This low-poly GTA clone is a surreal multiplayer sandbox

The first thing I see in Broke Protocol is two blocky police officers hop out of a police car, walk over to a man in a suit strolling down the sidewalk, and bludgeon him to death. One of them uses a crowbar. They don't get back in their car, and instead just wander off down the road. A few drops of hexagonal blood dot the sidewalk and a nearby fence. I watch as traffic piles up around the stalled police car. The only sound effect in the world at this moment is tires squealing on pavement. Three minutes later, I'll be murdered by a man with an axe after he gets in a fight with a grandpa wearing iron knuckles.

Broke Protocol is a weird little game: a wannabe combination of Grand Theft Auto's crime sandbox with Minecraft's chunky voxels. Or perhaps a better comparison is Unturned, a wildly popular low-poly survival game made by a 16-year-old. Broke Protocol is aiming for similar success, with a page on Steam Greenlight and a Kickstarter campaign promising it's "the go-to game for engaging roleplaying and meaningful player-player interactions."

In my experience with Broke Protocol, meaningful player-player interaction was a cop running up to me and saying over a crackly mic: "I'm a cop."

Now we're roleplaying. "I'm Clyde," I typed, because my character's name is Clyde. He waved a gun at my face, mumbled for a few seconds, then ran off. I followed him. Twice he turned around, saw me, and barked "Hey you, stop!" and got up close to look me over again, like I was some exciting new specimen. "I'm Clyde," I explained both times. He didn't seem to remember me. That was my best player experience.

Broke Protocol is surreal, like Grand Theft Auto stripped down to the absolute basic elements of its simulation. There are cars, but driving them is about as fun as sliding a wooden block along the floor and making vroom noises. There are NPCs, but no dialogue or personalities; they roam the streets like calm automatons. The whole thing is incredibly eerie, actually—sound effects are minimal and there's absolutely no music, making this feel like some sort of purgatory for blocky AI men to live out their sidewalk routines for all eternity.

There are weapons to find or buy—human players and AI drop briefcases full of their possessions on the ground when they die, and you can take what you want, but death wipes you of all possessions except your clothes. I was psyched at one point to find a briefcase with a pistol and heroin, which I bound to my hotbar using Broke Protocol's incredibly ugly menu. But I couldn't shoot bullets, and pressing the 2 key for my new drug stash did nothing. I've never been so disappointed to find out I couldn't shoot heroin.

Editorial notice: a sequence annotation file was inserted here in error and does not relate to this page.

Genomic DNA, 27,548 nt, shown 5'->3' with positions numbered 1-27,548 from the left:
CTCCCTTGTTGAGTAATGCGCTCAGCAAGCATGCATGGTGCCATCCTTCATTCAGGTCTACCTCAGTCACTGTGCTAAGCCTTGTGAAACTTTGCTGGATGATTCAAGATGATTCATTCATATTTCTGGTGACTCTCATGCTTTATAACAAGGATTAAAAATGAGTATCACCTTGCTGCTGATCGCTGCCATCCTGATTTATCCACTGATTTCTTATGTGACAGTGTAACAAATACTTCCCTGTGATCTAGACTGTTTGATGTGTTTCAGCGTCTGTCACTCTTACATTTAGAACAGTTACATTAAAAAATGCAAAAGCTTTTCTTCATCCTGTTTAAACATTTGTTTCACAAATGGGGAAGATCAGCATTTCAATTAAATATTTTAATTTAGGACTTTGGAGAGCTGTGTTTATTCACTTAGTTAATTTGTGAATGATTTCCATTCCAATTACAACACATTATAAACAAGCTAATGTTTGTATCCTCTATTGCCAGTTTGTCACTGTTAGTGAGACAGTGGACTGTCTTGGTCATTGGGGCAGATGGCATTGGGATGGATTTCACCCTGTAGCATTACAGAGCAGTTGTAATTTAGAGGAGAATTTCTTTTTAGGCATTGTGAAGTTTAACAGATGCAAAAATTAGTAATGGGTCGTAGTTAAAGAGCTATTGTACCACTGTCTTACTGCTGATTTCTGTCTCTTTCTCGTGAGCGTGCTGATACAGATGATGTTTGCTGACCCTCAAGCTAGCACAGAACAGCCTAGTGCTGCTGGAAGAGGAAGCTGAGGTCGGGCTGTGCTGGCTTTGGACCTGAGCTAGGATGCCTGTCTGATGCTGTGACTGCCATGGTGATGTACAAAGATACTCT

Broke Protocol isn't the place to go for deep roleplaying or much in the way of world interactivity, but it does offer the basics in open world mayhem and a variety of weapons to mess around with. Mostly, it seems to be the current popular choice for kids who can't afford Grand Theft Auto, or perhaps don't have the computers to run it. Even as an alpha, Broke Protocol is the third most popular game on IndieDB, and the developers claim it's been downloaded 100,000 times in a month. It's free to download or set up your own server.

The freeform wandering of the voxel blandscape did finally take on some structure when my server voted to start a battle royale match, the only mode currently available. 10 players were suddenly pitted in a battle to the death, and the survival radius slowly shrank around one point in the open world city. When the battle royale started, I had almost no health and definitely no weapon, so I ran circles around a few suburban homes for five minutes, then hoofed it away from anyone who looked like a human player. Somehow I won by doing nothing and pocketed $3,000, my first real cash. I don't think PlayerUnknown's Battlegrounds needs to sweat the competition just yet.

What to do with all that money? You can go to the police station and become a cop for $710, but with my low health it seemed like a better idea to find a way to heal. I spotted a food icon on the minimap and walked into a building named BURGERS to buy a burger that would surely heal me. While I was trying to navigate the menu, a man walked into the shop behind me and punched the back of my head. I died.

So long, money. So long, Broke Protocol. 

I just wanted a damn burger.
Wes Fenlon
Senior Editor

Wes has been covering games and hardware for more than 10 years, first at tech sites like The Wirecutter and Tested before joining the PC Gamer team in 2014. Wes plays a little bit of everything, but he'll always jump at the chance to cover emulation and Japanese games.

When he's not obsessively optimizing and re-optimizing a tangle of conveyor belts in Satisfactory (it's really becoming a problem), he's probably playing a 20-year-old Final Fantasy or some opaque ASCII roguelike. With a focus on writing and editing features, he seeks out personal stories and in-depth histories from the corners of PC gaming and its niche communities. 50% pizza by volume (deep dish, to be specific).